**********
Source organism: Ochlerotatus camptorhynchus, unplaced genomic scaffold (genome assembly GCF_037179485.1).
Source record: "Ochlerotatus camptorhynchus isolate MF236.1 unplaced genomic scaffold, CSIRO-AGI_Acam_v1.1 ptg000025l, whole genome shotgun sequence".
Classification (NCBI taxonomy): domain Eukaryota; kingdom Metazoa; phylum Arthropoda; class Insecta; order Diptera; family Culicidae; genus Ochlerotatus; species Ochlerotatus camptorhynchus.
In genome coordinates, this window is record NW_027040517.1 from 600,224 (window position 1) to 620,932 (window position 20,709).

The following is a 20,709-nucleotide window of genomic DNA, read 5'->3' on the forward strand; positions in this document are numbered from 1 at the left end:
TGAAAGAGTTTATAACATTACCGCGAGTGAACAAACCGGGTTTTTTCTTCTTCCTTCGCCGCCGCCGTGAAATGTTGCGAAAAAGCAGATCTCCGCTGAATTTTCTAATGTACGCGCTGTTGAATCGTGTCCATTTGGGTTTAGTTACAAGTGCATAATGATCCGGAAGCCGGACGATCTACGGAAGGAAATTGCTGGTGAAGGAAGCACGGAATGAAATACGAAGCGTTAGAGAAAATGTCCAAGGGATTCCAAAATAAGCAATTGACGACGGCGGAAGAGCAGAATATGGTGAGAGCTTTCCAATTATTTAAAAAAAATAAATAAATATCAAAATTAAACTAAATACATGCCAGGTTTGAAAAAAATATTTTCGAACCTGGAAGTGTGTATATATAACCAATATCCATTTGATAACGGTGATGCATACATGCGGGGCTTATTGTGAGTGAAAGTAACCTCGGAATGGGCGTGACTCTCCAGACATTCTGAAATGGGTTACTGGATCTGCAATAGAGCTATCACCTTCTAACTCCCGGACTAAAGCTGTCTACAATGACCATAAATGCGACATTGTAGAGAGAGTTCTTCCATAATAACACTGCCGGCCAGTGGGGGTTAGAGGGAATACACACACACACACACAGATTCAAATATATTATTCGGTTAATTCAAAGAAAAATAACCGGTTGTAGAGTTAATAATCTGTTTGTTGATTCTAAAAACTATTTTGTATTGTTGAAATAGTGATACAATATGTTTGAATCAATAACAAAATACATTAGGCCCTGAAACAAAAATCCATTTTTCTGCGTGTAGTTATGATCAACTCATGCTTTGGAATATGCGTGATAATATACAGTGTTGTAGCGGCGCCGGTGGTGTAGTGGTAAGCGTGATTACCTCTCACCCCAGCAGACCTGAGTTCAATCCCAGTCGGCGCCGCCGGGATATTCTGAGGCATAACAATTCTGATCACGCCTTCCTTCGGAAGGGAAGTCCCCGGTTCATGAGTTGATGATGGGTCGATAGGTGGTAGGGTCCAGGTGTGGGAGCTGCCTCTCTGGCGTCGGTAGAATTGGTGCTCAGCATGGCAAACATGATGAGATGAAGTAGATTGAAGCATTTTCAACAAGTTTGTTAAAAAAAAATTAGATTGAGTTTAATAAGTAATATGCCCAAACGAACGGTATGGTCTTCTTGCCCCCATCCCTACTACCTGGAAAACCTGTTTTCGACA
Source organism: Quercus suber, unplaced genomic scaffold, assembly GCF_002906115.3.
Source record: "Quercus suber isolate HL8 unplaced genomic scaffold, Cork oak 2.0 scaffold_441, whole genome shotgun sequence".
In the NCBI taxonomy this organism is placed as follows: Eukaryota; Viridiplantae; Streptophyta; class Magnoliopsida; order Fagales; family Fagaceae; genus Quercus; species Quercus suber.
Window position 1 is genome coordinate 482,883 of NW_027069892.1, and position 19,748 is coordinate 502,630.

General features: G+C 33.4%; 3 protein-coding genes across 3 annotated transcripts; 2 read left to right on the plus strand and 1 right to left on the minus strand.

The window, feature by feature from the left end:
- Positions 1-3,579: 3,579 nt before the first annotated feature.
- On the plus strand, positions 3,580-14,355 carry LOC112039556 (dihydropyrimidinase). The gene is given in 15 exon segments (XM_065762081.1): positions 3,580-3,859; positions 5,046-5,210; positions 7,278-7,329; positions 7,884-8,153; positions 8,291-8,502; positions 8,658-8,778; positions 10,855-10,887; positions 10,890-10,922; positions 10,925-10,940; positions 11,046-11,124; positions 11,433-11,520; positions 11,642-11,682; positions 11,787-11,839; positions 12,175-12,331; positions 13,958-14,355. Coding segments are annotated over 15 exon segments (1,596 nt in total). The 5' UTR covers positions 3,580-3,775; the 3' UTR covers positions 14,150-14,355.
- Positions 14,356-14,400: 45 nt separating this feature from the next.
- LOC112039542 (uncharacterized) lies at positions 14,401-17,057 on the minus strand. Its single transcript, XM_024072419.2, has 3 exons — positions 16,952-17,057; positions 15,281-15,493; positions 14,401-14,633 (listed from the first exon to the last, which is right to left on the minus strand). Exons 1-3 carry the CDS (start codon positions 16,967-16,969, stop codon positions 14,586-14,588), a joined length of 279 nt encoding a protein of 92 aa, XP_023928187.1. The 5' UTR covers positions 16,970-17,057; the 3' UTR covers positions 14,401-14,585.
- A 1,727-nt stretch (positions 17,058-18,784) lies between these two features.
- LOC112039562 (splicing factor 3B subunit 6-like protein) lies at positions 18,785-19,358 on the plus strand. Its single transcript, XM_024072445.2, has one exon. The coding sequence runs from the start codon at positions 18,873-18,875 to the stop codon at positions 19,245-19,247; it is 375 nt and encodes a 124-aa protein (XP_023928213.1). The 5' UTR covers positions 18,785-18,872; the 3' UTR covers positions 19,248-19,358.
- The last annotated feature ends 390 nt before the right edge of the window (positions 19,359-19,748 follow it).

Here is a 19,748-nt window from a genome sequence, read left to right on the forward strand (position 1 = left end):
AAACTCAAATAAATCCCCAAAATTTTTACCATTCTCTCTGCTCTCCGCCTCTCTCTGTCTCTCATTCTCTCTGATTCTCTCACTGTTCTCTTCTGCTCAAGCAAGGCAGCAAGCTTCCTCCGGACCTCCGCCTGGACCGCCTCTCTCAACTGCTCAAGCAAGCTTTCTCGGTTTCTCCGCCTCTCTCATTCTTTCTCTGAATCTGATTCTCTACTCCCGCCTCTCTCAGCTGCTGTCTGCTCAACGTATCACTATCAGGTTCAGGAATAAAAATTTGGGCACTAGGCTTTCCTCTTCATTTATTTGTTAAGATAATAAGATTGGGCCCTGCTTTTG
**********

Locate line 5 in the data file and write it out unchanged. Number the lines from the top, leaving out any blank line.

The following is a 20,709-nucleotide window of genomic DNA, read 5'->3' on the forward strand; positions in this document are numbered from 1 at the left end: